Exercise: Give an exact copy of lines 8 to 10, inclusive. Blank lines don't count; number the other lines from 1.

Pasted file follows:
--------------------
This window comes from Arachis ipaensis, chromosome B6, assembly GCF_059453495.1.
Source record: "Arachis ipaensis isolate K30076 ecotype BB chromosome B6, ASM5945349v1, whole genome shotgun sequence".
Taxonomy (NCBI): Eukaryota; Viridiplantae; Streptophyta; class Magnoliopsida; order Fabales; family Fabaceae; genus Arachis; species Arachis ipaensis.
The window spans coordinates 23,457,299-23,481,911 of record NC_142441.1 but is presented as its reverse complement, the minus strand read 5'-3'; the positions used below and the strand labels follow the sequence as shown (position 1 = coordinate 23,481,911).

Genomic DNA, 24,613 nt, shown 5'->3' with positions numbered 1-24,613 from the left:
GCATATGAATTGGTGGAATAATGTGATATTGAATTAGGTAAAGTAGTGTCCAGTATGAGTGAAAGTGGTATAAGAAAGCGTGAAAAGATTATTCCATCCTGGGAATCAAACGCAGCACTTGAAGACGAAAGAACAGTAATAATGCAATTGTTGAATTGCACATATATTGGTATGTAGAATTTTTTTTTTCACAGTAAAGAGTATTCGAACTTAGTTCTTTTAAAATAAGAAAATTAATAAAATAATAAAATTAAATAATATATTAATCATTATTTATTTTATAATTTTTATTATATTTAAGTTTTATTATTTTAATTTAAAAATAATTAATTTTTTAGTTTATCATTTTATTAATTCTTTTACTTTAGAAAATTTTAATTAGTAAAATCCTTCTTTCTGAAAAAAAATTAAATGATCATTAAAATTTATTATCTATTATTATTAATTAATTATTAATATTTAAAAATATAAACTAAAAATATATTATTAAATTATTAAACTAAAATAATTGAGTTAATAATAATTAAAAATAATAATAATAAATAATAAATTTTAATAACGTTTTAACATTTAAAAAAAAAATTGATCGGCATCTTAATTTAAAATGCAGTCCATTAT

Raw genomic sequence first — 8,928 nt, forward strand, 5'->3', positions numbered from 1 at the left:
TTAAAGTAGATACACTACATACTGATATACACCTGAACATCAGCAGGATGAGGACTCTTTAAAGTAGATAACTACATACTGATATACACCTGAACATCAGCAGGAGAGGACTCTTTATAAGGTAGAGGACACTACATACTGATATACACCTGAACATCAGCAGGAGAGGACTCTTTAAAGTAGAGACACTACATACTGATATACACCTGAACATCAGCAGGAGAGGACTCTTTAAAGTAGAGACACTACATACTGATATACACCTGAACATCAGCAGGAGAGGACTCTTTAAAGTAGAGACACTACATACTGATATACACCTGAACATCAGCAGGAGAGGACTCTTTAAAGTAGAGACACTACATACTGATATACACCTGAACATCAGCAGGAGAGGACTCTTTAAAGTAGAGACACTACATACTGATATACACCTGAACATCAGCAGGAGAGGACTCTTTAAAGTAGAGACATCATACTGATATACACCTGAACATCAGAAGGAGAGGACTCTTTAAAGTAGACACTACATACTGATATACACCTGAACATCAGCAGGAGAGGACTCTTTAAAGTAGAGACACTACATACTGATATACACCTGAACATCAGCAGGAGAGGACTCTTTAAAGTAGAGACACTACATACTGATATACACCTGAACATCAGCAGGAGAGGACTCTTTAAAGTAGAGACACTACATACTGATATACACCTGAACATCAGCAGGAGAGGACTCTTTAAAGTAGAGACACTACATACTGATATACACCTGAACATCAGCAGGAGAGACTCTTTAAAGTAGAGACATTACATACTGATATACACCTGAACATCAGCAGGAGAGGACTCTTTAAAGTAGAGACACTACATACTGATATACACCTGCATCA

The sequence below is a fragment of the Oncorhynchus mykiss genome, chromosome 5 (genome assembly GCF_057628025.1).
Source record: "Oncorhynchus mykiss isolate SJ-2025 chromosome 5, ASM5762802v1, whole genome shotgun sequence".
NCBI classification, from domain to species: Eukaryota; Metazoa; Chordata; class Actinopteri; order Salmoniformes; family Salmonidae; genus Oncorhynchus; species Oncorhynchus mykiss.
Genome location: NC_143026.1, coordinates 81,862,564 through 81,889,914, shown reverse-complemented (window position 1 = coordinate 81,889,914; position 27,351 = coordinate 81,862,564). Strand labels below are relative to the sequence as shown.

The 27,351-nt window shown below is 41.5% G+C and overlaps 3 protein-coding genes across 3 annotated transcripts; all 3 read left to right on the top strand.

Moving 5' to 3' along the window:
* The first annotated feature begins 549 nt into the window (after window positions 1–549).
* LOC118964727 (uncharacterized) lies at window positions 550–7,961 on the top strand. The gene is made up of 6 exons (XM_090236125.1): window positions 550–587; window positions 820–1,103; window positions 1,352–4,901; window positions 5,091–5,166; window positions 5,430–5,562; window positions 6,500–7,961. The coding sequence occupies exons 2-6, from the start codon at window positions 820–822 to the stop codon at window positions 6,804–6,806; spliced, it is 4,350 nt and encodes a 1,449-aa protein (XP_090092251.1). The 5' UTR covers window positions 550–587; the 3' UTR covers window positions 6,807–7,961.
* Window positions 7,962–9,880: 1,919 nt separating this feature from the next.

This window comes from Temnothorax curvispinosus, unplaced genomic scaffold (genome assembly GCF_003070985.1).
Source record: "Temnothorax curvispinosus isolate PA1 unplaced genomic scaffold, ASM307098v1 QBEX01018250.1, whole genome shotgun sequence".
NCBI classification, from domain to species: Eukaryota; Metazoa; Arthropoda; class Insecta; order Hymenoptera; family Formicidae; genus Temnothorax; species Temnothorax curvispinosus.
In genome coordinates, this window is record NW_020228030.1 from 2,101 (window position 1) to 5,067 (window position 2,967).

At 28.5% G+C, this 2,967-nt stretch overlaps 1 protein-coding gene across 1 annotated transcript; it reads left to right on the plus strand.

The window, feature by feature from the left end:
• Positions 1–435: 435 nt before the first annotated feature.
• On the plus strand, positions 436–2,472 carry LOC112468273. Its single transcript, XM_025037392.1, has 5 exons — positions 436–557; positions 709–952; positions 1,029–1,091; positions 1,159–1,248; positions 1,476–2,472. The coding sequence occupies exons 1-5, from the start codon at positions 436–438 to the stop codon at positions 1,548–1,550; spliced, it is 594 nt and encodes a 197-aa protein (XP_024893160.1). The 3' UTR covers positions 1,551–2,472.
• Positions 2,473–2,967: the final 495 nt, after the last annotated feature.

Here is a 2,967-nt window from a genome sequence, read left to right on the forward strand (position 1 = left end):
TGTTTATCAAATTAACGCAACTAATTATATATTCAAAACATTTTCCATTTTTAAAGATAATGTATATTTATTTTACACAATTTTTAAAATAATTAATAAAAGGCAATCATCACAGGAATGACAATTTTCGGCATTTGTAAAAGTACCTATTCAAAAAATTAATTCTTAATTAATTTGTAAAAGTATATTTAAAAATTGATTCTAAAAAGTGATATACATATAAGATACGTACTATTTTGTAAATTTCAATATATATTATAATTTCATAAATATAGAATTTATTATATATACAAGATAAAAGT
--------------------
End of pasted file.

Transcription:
TTAAAGTAGATACACTACATACTGATATACACCTGAACATCAGCAGGATGAGGACTCTTTAAAGTAGATAACTACATACTGATATACACCTGAACATCAGCAGGAGAGGACTCTTTATAAGGTAGAGGACACTACATACTGATATACACCTGAACATCAGCAGGAGAGGACTCTTTAAAGTAGAGACACTACATACTGATATACACCTGAACATCAGCAGGAGAGGACTCTTTAAAGTAGAGACACTACATACTGATATACACCTGAACATCAGCAGGAGAGGACTCTTTAAAGTAGAGACACTACATACTGATATACACCTGAACATCAGCAGGAGAGGACTCTTTAAAGTAGAGACACTACATACTGATATACACCTGAACATCAGCAGGAGAGGACTCTTTAAAGTAGAGACACTACATACTGATATACACCTGAACATCAGCAGGAGAGGACTCTTTAAAGTAGAGACATCATACTGATATACACCTGAACATCAGAAGGAGAGGACTCTTTAAAGTAGACACTACATACTGATATACACCTGAACATCAGCAGGAGAGGACTCTTTAAAGTAGAGACACTACATACTGATATACACCTGAACATCAGCAGGAGAGGACTCTTTAAAGTAGAGACACTACATACTGATATACACCTGAACATCAGCAGGAGAGGACTCTTTAAAGTAGAGACACTACATACTGATATACACCTGAACATCAGCAGGAGAGGACTCTTTAAAGTAGAGACACTACATACTGATATACACCTGAACATCAGCAGGAGAGACTCTTTAAAGTAGAGACATTACATACTGATATACACCTGAACATCAGCAGGAGAGGACTCTTTAAAGTAGAGACACTACATACTGATATACACCTGCATCA

The sequence below is a fragment of the Oncorhynchus mykiss genome, chromosome 5 (genome assembly GCF_057628025.1).
Source record: "Oncorhynchus mykiss isolate SJ-2025 chromosome 5, ASM5762802v1, whole genome shotgun sequence".